MicroRNAs (miRNAs) are short, non-coding RNAs which bind to the 3’ untranslated region of messenger RNAs (mRNAs) leading to their degradation or inhibition of translation into proteins. In vascular tissue samples from patients with arteriovenous (AV) loops and in a corresponding rat model, our group has shown, that elevated vascular shear stress causes a strong deregulation of miRNA and consequently also mRNA expression profiles with an up-regulation of pro-angiogenic expression patterns (Henn D et al. Plast Reconstr Surg. 2018). Therefore, specific miRNAs are important determinants of flow-induced angiogenesis and constitute future targets for therapeutic interventions in diseases associated with dysfunctional blood vessel growth as well as tissue engineering. 

Establishing a novel human xenograft model of venous malformation in the mouse (F. Strübing)

Venous malformations develop due to aberrances in the venous system. Enlarged and dysfunctional venous networks are formed. Over time, the lesions often grow slowly but continuously and eventually cause discomfort, bleeding and disfigurement. To gain insights into the development and possible treatment options of these rare diseases we want to establish a new animal model, using human tissue samples. To achieve this goal, we have a tight collaboration with the center for vascular anomalies at the Mannheim university hospital.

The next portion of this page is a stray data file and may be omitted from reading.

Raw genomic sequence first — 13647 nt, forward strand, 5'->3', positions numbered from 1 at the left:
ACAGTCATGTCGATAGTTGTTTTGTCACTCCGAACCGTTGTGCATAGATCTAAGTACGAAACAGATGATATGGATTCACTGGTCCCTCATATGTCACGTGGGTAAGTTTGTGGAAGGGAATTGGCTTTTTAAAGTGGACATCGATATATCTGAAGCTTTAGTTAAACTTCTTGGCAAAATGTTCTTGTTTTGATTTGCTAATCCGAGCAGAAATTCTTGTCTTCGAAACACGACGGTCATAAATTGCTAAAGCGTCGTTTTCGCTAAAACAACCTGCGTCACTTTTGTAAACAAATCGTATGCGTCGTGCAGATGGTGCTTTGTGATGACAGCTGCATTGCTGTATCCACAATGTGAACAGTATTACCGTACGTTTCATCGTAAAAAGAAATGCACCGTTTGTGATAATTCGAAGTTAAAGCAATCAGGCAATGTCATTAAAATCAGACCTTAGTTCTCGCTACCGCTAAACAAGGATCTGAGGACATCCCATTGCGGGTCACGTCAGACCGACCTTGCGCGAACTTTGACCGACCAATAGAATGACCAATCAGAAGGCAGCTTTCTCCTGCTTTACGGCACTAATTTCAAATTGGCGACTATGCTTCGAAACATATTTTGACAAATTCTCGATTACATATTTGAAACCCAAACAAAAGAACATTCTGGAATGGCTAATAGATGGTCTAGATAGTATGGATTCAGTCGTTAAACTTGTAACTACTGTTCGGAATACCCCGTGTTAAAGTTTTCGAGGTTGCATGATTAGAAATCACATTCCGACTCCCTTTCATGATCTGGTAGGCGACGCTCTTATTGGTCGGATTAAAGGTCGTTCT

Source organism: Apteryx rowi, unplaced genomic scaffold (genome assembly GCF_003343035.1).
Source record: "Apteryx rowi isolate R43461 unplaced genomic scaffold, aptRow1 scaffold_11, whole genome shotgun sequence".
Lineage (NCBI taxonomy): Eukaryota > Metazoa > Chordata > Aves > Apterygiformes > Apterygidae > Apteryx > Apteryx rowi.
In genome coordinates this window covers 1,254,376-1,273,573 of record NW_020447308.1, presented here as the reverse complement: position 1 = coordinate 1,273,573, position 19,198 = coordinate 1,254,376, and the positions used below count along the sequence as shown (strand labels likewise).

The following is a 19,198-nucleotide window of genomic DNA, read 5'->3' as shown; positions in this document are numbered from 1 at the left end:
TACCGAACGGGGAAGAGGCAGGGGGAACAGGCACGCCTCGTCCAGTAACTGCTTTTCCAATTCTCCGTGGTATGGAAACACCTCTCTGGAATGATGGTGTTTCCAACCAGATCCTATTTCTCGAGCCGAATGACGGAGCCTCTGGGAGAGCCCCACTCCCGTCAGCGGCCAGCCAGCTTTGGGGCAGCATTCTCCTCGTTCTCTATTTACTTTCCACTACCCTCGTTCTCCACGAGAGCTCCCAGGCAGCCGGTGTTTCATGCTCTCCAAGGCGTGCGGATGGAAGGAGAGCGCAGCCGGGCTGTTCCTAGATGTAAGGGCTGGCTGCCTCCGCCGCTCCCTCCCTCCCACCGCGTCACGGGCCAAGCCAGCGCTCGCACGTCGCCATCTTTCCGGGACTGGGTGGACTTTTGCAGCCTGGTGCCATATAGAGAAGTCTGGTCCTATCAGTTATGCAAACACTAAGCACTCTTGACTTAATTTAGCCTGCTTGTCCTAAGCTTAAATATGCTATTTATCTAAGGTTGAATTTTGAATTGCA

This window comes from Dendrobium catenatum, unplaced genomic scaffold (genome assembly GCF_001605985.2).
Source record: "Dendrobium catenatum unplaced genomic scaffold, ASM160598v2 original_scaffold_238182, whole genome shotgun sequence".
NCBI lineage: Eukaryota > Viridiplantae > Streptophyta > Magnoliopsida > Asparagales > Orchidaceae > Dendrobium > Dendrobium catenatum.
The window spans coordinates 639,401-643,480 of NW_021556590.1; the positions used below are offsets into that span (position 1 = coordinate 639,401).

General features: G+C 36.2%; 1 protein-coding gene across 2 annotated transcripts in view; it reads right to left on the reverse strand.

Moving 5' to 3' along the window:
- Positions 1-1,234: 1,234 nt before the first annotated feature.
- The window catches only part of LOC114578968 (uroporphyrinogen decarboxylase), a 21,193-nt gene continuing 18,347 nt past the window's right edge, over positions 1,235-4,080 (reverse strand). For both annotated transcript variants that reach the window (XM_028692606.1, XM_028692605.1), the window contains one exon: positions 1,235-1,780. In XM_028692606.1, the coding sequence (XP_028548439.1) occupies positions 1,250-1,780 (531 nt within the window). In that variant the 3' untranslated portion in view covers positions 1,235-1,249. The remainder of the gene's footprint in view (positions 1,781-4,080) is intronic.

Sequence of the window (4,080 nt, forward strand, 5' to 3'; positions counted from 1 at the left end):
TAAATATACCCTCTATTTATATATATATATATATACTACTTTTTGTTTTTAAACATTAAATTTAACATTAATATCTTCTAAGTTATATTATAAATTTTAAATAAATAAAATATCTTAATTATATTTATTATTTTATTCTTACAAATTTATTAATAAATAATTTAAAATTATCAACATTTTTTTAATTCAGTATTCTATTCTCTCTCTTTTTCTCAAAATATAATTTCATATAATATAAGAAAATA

Axially Vascularized Tissue-Engineering Constructs as Chemotaxis Points for Targeted Progenitor Cell Therapy (A. Eweida)

Stem cell therapy is an established technique to enhance tissue regeneration and improve vascularity after ischemic injuries. However, the selective engraftment of the local progenitor cells or the injected stem cells to the site of injury still represents a challenge. A selective chemotaxis of progenitor cells via the SDF1-CXCR4/CXCR7 axis to the ischemic target sites has been already described. The aim of this project is to determine and characterize the comparative efficacy of AVTECs (Axially vascularized tissue engineering constructs) as chemotaxis points for bone marrow derived progenitor cells in a small animal model. Proving and characterizing the ability of AVTECs to selectively attract injected progenitor cells would help applying AVTECs as a method for improving vascularity and selectivity in targeted progenitor cell therapy especially in the field of wound healing, tissue regeneration and vascularization.

Metastatic nices (B. Thomas)

What enables tumors to metastasize and how do circulating tumor cells interact with metastatic niches? An unprecedented in vivo model system based on a microvascular vessel loop embedded in a biological matrix within an implantable teflon chamber will help us to answer this unsolved question. This will enable us to better understand the mechanisms underlying the metastatic process, and identify new potential targets for novel future anti-cancer therapies.

Breast reconstruction small animal model (B. Thomas)